"I did what Michael Applebaum said to do."He said it was his job to collect the kickbacks — tens of thousands of dollars' worth — and divide the cash according to Applebaum's instructions.
Years later, after Applebaum had climbed the political ladder to the Montreal mayor's office, Tremblay said he received a call from investigators.
'In order to charge you, [they] got to see the money,' ex-mayor Michael Applebaum says in recording.
The court heard that after some initial resistance, the former aide eventually agreed to help police with their investigation.
Under cross-examination, Tremblay admitted that he used the extra cash for extravagant vacations. He also admitted to using cocaine two or three times a year.
"Did I go out more often when I became single at 30 with a stack of cash? Yes," he said.
Defence lawyer Pierre Teasdale also suggested, through his line of questioning, that Tremblay had something to gain by co-operating with police.
"You, in your mind, did you have reasonable expectations … after everything you did for police, that they would try to charge you?" Teasdale asked in court.
"Reasonably, no," Tremblay answered.
Tremblay has never been charged in this case.
Robert Stein: The 'sucker'
Robert Stein took over his family's real estate management business at age 24, after his father died. He said he was extorted and sucked into a world of corruption. (Radio-Canada)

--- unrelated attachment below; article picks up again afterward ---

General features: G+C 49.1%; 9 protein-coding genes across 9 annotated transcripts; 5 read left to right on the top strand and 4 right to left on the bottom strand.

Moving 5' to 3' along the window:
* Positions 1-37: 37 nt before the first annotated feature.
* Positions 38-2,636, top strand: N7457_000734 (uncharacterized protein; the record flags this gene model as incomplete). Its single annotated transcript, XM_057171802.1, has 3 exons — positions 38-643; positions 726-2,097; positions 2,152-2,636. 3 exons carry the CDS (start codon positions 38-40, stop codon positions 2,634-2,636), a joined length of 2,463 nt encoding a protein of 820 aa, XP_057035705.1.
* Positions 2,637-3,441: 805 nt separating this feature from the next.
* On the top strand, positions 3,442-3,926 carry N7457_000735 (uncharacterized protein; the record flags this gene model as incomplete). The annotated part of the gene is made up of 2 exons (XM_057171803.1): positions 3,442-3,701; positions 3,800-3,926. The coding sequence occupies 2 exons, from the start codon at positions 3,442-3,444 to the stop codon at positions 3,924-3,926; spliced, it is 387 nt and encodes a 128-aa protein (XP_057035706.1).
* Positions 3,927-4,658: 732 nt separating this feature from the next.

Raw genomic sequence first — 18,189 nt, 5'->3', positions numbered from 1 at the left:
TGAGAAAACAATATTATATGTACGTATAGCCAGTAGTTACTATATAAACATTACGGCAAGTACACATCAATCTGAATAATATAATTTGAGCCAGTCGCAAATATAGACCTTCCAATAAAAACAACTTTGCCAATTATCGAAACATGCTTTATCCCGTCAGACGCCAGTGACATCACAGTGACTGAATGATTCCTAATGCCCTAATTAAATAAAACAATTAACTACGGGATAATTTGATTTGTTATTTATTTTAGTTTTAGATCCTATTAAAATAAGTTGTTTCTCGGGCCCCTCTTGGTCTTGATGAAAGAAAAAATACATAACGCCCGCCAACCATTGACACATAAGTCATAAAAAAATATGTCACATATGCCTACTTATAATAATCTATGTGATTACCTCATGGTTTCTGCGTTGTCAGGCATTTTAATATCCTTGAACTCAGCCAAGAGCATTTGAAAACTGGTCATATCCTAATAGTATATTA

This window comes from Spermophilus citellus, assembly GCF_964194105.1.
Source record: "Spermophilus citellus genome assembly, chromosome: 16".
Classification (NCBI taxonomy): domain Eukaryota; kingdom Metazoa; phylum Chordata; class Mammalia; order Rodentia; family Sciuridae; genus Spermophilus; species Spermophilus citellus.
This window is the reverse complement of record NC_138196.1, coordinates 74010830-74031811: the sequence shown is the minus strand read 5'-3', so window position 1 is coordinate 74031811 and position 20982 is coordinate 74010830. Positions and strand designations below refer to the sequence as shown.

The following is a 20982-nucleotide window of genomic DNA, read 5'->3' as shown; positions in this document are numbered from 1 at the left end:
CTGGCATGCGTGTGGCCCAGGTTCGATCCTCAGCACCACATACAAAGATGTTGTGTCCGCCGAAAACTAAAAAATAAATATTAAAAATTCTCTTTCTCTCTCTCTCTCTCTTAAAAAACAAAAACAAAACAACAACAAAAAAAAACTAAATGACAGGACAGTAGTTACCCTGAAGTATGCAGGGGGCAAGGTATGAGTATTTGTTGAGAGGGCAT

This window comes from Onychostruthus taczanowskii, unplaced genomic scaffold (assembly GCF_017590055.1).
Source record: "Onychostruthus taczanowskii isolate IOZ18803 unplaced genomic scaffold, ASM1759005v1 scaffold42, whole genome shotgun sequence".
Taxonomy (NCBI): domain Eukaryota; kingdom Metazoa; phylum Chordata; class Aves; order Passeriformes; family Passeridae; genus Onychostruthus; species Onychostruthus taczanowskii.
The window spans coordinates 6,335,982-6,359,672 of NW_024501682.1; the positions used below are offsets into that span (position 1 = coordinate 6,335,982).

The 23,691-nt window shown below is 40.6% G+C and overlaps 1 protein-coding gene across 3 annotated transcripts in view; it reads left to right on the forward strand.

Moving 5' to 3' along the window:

When Robert Stein was 24 years old, his father died and he was left in charge of the family's real estate management business, the court heard.
Stein testified that he wanted to rebuild his family's reputation after his father's legacy was tarnished by his involvement in investments with Tony Magi, a Montreal businessman with known links to organized crime.
But Stein said he was sucked into the world of corruption.
"I was bullied, extorted," he testified.
He compared his first sit-down meeting with Applebaum to an episode of the Sopranos.
Stein said Applebaum told him "elections aren't cheap" and asked if he'd be willing to buy tickets to a political fundraiser.
"Every single person has their hand out, on one project, on this first project I've ever developed," he said.The court heard that Stein ended up paying a total of $60,000 to bureaucrats, including Applebaum's right-hand man Tremblay, to ensure he'd get approved for a real estate development on de Troie Avenue. The project was never completed.
Talk with ex-mayor Michael Applebaum felt like Sopranos episode, court hears.
Stein said he gave the cash to his business partner, Anthony Keeler, who delivered it to the right people.
He said Keeler, who was like a mentor, once spent some of the kickback cash on his own lifestyle, so Stein had to pay him twice.
When the defence attorney asked Stein why he never made Keeler repay him, Stein answered:
"I'm a sucker … I don't like confrontation."
Tony Keeler: The mentor with a code
Retired mortgage consultant Anthony Keeler told the court that when anti-corruption investigators knocked on his door in the spring of 2013, he knew 'the jig is up.' (Radio-Canada)
Retired mortgage consultant Anthony Keeler said Stein, whom he called Robbie, was "like my son."